That’s the opposite to the way extroverts use their memory. They favor short-term memory, thanks to which they are able to generate responses much more quickly and use plenty of words in their sentences. That’s probably the reason why it’s easier for extroverts to speak at conferences and answer unexpected questions from the audience. They can just create answers faster than introverts.  

Introversion, shyness and anxiety

Let’s make it clear, not every introvert is anxious and not every anxious person is an introvert. But there is some common ground for introversion, shyness and anxiety. Introverts can experience a bit of anxiety when they need to speak in social situations. Introducing themselves, talking to a stranger or public speaking are mentally draining for them. These are the examples of a definitely stressful situation out of their comfort zone.

Being exposed to a stressful situation makes it even harder for them to think, focus and speak. During times of anxiety, a stress hormone called cortisol is released. And according to a study [2] conducted by Mathias Luethi, Beat Meier and Carmen Sandi, cortisol negatively affects our memory and concentration:

“These results reinforce the view that acute stress can be highly disruptive for working memory processing.”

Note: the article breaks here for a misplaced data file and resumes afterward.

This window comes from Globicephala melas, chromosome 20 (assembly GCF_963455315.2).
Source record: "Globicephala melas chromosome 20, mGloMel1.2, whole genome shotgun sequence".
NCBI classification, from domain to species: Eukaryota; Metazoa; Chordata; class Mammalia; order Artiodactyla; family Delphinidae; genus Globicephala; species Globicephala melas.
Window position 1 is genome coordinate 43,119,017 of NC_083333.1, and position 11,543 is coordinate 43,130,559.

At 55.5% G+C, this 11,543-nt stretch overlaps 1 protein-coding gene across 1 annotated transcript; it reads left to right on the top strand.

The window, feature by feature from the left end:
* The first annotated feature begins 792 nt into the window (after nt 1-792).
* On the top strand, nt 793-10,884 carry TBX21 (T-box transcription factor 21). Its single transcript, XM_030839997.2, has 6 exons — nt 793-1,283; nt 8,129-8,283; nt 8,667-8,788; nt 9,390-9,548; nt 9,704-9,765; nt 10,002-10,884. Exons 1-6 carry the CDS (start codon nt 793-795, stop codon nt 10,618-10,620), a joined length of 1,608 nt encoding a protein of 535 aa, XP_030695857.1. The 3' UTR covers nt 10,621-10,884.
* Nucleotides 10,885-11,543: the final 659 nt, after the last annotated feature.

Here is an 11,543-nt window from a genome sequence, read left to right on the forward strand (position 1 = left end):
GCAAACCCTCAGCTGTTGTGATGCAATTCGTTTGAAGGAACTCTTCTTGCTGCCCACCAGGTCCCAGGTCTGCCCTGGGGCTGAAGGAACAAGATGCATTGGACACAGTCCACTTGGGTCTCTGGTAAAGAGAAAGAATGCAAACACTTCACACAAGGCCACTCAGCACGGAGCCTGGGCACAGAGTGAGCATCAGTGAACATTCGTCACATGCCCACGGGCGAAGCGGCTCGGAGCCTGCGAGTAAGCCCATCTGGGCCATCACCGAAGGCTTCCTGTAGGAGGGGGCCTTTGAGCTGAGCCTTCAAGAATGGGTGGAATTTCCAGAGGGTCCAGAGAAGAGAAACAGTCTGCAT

Different neural pathways

For many introverts writing is easier than speaking. That’s why they prefer texting and emailing to talking on the phone. According to Dr Marti Olsen Laney, writing involves different neural pathways than speaking [1]. 

I’ve already mentioned in one of my previous articles that extroverts need less time to process information that comes to their minds than introverts. Images, sounds, smells and other stimuli reaching an extrovert’s brain travel through a shorter neural path. As a result, extroverts need to spend less time analyzing information. In the case of introverts the same data runs through more areas, including those associated with long-term memory and planning. 

Conclusion

In our extroverted world, where we favor people who are social, open and talkative, you need to remember that there are others, meaning those who prefer quiet settings rather than large social gatherings.

If they use less words or need more time to think before saying something, it doesn’t necessarily mean they are unfriendly or they lack the knowledge on a particular subject. Maybe it’s simply because they have a different personality which makes them process information in another way.

Neither worse or better, just different. It’s this diversity that makes us beautiful and interesting. After all, if everyone was the same, the world would be a boring place.


References

[1] Marti Olsen Laney. Workman Publishing Company. 2002. The Introvert Advantage: How to Thrive in an Extrovert World.
[2] Mathias Luethi, Beat Meier, and Carmen Sandi. Frontiers in Behavioral Neuroscience. 2008; 2: 5. Stress Effects on Working Memory, Explicit Memory, and Implicit Memory for Neutral and Emotional Stimuli in Healthy Men.